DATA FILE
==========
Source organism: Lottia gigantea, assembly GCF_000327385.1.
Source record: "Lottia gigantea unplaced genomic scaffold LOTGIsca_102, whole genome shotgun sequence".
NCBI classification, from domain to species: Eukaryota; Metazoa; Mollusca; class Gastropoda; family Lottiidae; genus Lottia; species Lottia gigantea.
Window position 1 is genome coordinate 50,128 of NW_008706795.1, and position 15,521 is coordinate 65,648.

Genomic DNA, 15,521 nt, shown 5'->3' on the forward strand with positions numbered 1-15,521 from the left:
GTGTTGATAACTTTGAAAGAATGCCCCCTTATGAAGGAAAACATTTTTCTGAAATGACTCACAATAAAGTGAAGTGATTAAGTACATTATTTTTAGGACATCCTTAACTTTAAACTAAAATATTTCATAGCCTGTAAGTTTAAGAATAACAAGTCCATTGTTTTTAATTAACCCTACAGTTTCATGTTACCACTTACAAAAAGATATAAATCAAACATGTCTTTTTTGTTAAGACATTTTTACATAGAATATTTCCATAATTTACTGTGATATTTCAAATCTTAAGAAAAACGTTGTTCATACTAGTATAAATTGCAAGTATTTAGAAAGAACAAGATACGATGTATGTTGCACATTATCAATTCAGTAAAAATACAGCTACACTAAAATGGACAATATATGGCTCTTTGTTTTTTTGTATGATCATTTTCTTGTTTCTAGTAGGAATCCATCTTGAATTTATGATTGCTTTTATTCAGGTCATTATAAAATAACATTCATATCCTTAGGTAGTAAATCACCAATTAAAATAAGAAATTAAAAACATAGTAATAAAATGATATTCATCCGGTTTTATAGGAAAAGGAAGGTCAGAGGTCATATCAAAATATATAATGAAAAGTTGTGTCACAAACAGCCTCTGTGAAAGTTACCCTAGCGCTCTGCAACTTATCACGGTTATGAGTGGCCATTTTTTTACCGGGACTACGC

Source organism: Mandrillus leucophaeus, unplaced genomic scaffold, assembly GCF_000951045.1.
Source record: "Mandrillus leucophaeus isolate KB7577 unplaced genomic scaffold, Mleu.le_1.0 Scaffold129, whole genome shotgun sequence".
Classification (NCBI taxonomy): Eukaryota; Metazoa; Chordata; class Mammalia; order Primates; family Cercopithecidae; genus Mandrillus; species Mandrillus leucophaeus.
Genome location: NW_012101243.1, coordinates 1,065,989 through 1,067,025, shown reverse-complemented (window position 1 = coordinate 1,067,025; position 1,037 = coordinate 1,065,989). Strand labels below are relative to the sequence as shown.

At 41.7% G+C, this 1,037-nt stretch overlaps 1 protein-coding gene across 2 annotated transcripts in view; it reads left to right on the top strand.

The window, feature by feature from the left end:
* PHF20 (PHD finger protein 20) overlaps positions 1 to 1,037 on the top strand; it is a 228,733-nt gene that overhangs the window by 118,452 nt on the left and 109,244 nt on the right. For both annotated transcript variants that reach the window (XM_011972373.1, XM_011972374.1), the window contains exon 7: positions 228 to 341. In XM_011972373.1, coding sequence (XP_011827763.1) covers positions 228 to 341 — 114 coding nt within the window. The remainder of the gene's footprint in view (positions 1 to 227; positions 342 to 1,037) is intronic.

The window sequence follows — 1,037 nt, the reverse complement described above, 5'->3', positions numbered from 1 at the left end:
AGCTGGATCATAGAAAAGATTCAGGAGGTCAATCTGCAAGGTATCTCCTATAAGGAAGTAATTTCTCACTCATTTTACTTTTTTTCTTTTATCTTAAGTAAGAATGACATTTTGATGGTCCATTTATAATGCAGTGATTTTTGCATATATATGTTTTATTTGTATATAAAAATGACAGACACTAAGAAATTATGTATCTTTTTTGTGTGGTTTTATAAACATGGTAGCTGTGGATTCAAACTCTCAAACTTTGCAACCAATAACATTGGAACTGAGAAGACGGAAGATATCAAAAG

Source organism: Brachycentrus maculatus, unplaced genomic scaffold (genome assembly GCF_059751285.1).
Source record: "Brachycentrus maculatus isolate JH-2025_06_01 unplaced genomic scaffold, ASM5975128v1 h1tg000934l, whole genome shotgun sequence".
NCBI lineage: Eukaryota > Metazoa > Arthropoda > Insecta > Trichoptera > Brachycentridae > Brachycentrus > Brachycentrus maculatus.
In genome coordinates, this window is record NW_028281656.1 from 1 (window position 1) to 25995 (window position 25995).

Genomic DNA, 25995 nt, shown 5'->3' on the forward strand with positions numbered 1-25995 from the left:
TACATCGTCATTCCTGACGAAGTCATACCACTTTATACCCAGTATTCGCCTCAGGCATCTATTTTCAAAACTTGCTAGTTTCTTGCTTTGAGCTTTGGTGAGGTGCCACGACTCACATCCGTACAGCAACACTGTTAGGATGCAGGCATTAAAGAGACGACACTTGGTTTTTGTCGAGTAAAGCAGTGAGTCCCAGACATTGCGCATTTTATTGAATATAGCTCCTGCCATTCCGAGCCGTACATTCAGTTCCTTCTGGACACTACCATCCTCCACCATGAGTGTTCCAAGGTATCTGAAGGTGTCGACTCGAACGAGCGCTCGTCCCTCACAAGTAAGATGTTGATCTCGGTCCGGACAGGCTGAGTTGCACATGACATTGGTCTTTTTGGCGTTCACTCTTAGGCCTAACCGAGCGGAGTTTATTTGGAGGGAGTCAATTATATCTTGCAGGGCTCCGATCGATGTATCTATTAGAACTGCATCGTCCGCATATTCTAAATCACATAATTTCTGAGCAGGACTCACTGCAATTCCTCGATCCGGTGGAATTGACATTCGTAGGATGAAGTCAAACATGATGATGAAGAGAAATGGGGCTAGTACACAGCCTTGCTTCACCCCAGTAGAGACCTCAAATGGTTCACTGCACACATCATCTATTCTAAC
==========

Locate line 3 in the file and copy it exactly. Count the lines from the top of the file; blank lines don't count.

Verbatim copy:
NCBI classification, from domain to species: Eukaryota; Metazoa; Mollusca; class Gastropoda; family Lottiidae; genus Lottia; species Lottia gigantea.